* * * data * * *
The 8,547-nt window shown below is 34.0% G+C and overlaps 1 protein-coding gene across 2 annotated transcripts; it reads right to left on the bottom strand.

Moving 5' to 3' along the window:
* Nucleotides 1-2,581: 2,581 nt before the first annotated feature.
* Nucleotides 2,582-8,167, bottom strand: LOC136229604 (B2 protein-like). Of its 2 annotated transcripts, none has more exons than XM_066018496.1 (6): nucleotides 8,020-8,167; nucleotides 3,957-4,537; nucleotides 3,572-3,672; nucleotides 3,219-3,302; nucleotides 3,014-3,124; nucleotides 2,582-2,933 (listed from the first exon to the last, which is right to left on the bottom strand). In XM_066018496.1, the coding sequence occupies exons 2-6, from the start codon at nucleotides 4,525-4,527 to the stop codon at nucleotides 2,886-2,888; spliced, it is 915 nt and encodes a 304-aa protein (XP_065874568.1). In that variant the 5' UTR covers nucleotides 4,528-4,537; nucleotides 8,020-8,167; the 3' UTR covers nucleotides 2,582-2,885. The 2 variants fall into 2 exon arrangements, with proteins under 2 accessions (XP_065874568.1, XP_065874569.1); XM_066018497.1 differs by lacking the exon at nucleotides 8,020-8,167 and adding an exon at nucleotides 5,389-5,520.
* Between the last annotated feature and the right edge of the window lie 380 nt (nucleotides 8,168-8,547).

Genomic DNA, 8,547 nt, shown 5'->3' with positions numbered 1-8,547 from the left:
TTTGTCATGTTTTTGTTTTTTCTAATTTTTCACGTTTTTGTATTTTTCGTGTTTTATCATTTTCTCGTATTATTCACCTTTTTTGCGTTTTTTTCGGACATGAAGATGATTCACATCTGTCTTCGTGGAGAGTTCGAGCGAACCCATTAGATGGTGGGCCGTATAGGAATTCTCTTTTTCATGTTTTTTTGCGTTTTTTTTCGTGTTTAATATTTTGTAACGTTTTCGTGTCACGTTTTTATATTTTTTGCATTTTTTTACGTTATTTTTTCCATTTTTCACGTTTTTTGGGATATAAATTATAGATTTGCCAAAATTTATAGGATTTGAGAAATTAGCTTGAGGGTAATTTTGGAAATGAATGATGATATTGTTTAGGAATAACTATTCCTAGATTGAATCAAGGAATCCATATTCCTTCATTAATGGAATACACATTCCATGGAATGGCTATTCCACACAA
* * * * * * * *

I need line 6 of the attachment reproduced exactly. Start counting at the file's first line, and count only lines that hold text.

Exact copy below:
Genomic DNA, 8,547 nt, shown 5'->3' with positions numbered 1-8,547 from the left: